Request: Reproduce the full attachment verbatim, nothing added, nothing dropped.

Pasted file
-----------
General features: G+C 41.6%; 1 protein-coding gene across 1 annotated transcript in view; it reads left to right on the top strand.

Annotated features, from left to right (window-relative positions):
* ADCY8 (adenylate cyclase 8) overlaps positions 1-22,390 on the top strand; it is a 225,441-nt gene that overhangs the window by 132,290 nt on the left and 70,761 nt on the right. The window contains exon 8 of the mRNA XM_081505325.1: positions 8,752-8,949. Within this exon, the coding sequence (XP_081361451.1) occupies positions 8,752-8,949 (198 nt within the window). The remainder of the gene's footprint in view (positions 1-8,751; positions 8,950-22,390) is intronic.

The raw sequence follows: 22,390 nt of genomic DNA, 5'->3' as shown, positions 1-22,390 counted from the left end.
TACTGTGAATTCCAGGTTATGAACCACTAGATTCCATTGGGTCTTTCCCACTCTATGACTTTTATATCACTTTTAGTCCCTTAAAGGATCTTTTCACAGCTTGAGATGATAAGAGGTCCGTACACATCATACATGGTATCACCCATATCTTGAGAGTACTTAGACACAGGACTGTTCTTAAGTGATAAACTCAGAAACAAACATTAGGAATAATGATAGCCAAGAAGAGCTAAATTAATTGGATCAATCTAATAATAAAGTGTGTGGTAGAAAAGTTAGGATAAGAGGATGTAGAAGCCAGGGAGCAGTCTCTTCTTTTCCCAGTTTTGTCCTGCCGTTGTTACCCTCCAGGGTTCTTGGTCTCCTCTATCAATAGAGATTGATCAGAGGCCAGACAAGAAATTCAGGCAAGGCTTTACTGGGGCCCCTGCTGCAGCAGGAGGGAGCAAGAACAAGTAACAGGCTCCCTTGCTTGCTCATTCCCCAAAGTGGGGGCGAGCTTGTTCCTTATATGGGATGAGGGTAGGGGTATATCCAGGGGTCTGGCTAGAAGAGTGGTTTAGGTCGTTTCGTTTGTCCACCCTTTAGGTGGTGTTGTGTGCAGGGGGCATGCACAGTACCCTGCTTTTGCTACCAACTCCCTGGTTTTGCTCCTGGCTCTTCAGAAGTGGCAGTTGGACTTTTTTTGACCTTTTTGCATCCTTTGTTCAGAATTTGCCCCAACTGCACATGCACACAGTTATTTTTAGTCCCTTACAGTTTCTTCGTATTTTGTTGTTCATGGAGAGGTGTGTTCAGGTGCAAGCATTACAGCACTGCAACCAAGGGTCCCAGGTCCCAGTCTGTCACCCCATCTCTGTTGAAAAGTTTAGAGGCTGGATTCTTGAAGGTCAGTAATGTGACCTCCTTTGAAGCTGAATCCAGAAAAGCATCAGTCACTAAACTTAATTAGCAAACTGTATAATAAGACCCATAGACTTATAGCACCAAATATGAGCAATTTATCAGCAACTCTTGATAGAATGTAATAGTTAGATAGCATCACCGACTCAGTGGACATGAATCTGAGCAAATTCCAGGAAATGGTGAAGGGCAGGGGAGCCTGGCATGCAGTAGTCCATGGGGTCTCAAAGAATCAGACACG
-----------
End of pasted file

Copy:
General features: G+C 41.6%; 1 protein-coding gene across 1 annotated transcript in view; it reads left to right on the top strand.

Annotated features, from left to right (window-relative positions):
* ADCY8 (adenylate cyclase 8) overlaps positions 1-22,390 on the top strand; it is a 225,441-nt gene that overhangs the window by 132,290 nt on the left and 70,761 nt on the right. The window contains exon 8 of the mRNA XM_081505325.1: positions 8,752-8,949. Within this exon, the coding sequence (XP_081361451.1) occupies positions 8,752-8,949 (198 nt within the window). The remainder of the gene's footprint in view (positions 1-8,751; positions 8,950-22,390) is intronic.

The raw sequence follows: 22,390 nt of genomic DNA, 5'->3' as shown, positions 1-22,390 counted from the left end.
TACTGTGAATTCCAGGTTATGAACCACTAGATTCCATTGGGTCTTTCCCACTCTATGACTTTTATATCACTTTTAGTCCCTTAAAGGATCTTTTCACAGCTTGAGATGATAAGAGGTCCGTACACATCATACATGGTATCACCCATATCTTGAGAGTACTTAGACACAGGACTGTTCTTAAGTGATAAACTCAGAAACAAACATTAGGAATAATGATAGCCAAGAAGAGCTAAATTAATTGGATCAATCTAATAATAAAGTGTGTGGTAGAAAAGTTAGGATAAGAGGATGTAGAAGCCAGGGAGCAGTCTCTTCTTTTCCCAGTTTTGTCCTGCCGTTGTTACCCTCCAGGGTTCTTGGTCTCCTCTATCAATAGAGATTGATCAGAGGCCAGACAAGAAATTCAGGCAAGGCTTTACTGGGGCCCCTGCTGCAGCAGGAGGGAGCAAGAACAAGTAACAGGCTCCCTTGCTTGCTCATTCCCCAAAGTGGGGGCGAGCTTGTTCCTTATATGGGATGAGGGTAGGGGTATATCCAGGGGTCTGGCTAGAAGAGTGGTTTAGGTCGTTTCGTTTGTCCACCCTTTAGGTGGTGTTGTGTGCAGGGGGCATGCACAGTACCCTGCTTTTGCTACCAACTCCCTGGTTTTGCTCCTGGCTCTTCAGAAGTGGCAGTTGGACTTTTTTTGACCTTTTTGCATCCTTTGTTCAGAATTTGCCCCAACTGCACATGCACACAGTTATTTTTAGTCCCTTACAGTTTCTTCGTATTTTGTTGTTCATGGAGAGGTGTGTTCAGGTGCAAGCATTACAGCACTGCAACCAAGGGTCCCAGGTCCCAGTCTGTCACCCCATCTCTGTTGAAAAGTTTAGAGGCTGGATTCTTGAAGGTCAGTAATGTGACCTCCTTTGAAGCTGAATCCAGAAAAGCATCAGTCACTAAACTTAATTAGCAAACTGTATAATAAGACCCATAGACTTATAGCACCAAATATGAGCAATTTATCAGCAACTCTTGATAGAATGTAATAGTTAGATAGCATCACCGACTCAGTGGACATGAATCTGAGCAAATTCCAGGAAATGGTGAAGGGCAGGGGAGCCTGGCATGCAGTAGTCCATGGGGTCTCAAAGAATCAGACACG